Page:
Friday, October 14, 2011

Emotional Space For Rent: Negativity Need Not Apply...

Little update on where I’m at before I get to the actual post. 

At this moment, I’m in the mountains, on a mini-vacation.  But since I’m a bone-head and forgot to post this yesterday, here I am.

I’ve got 5 novels in the works, with 6 ideas in development.  My brain has been on double overdrive.  My unique protagonists are being nice to one another, but jealousy is brimming.  It’s hard to pay attention to them all at once, and placating them is becoming difficult. 

If only there were 48 hours in a day, maybe I could actually get everyone’s stories written and completed. 

As for everything else, I’m going to save that for my anniversary post, which is in just over 2 weeks.  Now, onto this post!

Negativity has moved in, and it’s not paying rent. 

For weeks I’ve been in this weird place, not sure where I’m going or how to even get there.  It started out as this little whisper in my ear, easily ignored by some good music.  Now it’s full-on yelling, all the time.  It’s gotten so loud, it’s actually making my loudest protagonist, Kat (though we’re still arguing over her name, but this is what I’ll call her for now), quiet down a bit.  If you were in my head, you would know that says something. 

So this post is going to be about negativity and doubt, and some ways I find helpful in confronting them.  I’m going to refer to negativity and doubt as one entity, negativity, because they pretty much go hand-in-hand. 

Most negativity is self-contained, meaning it’s you and your mind creating it.  Once it’s there, in even the tiniest form, it’ll grow like a Chia Pet, because it’s human nature to pay attention to it.  If it’s there, it’s for a reason.  It may not be a good one, but there is a reason.  The question you have to ask is why it’s there.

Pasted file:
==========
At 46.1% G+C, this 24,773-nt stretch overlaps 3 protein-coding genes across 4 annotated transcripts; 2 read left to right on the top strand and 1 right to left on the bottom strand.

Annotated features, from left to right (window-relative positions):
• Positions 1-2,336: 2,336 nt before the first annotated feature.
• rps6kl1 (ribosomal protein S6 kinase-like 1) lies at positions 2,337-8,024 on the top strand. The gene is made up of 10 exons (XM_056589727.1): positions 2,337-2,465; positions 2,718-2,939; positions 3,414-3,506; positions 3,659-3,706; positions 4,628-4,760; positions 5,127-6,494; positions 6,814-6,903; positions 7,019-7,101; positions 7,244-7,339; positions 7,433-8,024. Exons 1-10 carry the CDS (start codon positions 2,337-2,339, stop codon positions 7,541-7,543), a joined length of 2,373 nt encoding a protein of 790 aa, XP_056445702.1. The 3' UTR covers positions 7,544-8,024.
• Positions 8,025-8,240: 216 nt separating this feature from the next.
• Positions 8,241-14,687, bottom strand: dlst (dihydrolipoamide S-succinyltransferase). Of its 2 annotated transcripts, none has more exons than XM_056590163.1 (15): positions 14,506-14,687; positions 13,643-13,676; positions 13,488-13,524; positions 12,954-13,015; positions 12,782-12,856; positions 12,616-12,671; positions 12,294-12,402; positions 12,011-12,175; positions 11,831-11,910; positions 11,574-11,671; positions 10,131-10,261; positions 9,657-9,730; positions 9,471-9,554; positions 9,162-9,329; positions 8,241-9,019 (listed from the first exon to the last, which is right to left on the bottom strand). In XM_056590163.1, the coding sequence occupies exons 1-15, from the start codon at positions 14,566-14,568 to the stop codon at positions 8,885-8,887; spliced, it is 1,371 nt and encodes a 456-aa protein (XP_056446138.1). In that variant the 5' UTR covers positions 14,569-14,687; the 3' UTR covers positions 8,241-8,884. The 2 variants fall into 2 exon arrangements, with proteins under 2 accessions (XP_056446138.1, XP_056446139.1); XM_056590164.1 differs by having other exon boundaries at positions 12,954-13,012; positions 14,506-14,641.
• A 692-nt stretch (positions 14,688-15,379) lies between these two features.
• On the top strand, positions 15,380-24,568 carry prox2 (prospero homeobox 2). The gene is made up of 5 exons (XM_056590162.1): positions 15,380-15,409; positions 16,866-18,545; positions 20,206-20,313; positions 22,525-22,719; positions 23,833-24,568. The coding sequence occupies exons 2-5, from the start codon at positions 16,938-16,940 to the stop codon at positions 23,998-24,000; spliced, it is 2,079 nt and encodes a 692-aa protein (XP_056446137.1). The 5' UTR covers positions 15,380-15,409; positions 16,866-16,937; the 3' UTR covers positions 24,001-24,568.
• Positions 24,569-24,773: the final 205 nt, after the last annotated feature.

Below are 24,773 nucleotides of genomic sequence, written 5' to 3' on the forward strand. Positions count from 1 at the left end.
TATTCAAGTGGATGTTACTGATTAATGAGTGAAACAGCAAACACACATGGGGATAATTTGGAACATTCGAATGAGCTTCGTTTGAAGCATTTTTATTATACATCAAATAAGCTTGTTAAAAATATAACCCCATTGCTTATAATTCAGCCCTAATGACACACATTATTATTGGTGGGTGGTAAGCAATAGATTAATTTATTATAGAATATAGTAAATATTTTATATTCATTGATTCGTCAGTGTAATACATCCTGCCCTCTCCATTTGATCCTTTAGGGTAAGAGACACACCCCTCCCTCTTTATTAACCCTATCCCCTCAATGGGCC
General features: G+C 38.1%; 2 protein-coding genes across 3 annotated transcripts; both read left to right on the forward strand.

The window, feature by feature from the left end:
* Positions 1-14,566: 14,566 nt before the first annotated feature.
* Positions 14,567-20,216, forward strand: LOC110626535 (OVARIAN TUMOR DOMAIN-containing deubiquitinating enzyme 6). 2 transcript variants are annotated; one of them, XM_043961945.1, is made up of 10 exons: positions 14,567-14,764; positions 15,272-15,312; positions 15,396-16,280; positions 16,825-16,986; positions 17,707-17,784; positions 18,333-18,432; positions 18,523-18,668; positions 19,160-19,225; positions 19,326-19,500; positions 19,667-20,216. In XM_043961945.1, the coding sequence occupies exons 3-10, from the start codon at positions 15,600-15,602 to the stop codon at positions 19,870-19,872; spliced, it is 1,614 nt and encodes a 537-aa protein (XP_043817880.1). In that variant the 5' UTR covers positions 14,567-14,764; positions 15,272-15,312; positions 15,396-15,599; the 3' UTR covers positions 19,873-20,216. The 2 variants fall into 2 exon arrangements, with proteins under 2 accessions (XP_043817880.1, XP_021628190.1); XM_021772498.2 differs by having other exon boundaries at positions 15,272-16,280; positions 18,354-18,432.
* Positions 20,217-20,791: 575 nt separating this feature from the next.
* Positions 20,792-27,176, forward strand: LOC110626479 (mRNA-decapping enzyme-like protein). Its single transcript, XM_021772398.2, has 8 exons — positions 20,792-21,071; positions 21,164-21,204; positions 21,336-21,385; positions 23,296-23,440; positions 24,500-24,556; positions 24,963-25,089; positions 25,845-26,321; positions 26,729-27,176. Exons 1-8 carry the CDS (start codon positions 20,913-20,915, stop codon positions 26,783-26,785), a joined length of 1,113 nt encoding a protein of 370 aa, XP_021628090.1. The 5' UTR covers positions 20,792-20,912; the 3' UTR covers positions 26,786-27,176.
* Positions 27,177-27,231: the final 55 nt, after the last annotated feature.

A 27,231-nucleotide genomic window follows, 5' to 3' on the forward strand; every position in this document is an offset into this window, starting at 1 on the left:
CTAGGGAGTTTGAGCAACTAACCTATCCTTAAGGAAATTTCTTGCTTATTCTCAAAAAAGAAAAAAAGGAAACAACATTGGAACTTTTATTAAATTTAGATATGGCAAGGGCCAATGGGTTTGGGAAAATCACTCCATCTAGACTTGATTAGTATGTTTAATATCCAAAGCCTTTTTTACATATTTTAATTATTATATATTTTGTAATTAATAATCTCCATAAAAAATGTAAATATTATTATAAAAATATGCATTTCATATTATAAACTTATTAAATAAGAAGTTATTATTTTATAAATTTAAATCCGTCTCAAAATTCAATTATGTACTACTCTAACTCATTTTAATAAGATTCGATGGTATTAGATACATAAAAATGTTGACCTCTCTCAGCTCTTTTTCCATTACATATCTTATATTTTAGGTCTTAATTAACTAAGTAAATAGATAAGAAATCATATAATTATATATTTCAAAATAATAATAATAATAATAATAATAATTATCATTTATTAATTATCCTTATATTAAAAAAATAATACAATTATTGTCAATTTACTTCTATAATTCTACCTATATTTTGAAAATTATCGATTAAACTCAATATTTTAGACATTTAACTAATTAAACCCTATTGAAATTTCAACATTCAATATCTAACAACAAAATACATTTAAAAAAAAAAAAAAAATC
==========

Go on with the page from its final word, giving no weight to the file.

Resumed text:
It may take a little soul-searching, but it’s worth the effort.  Dissect it.  When did it first appear?  Was there an inciting incident or did it manifest on its own?  Is there a deeper meaning behind this negativity or are you just being hard on yourself?  Is the negativity misplaced?  What can you do to erase it and get back to a good place?  There are many questions to ask, many answers to find.  For some, it’s simple, for others like me, not so much.  These are some of the questions I’ve asked myself recently.  Here are my answers.

When did it first appear?  About 5 weeks ago, while working on my query letter for the hundredth time.

Was there an inciting incident or did it manifest on its own?  Both.  I got an okay critique on said query, made suggested corrections, sent it back and got another okay critique, questioning the very things that were suggested I change the last round.  Enter frustration.  I instantly thought “If it’s still not perfect, it’s never going to be perfect.  I’m never going to get it right.”  It’s been a snowball rolling downhill since.

Is there a deeper meaning behind this negativity or are you just being hard on yourself?  I think I’m just being hard on myself, like always.

Is the negativity misplaced?  Maybe—perfection doesn’t exist.  Getting frustrated is easy to do, but it’s not the solution.  Just because my query still needs a little work doesn’t mean everything I’ve written stinks. 

What can you do to erase it and get back to a good place?  I have to ask my critiquer about why she questioned my changes (that she had suggested) so that I can get a better understanding as to what she’s looking for.  Maybe there was a miscommunication.  She’s there to help me and I can’t get help if I don’t ask for it.  I also need to lean on my support system a little more.  It’s been a while since I’ve gotten a pat on the back, and I could really use one right about now.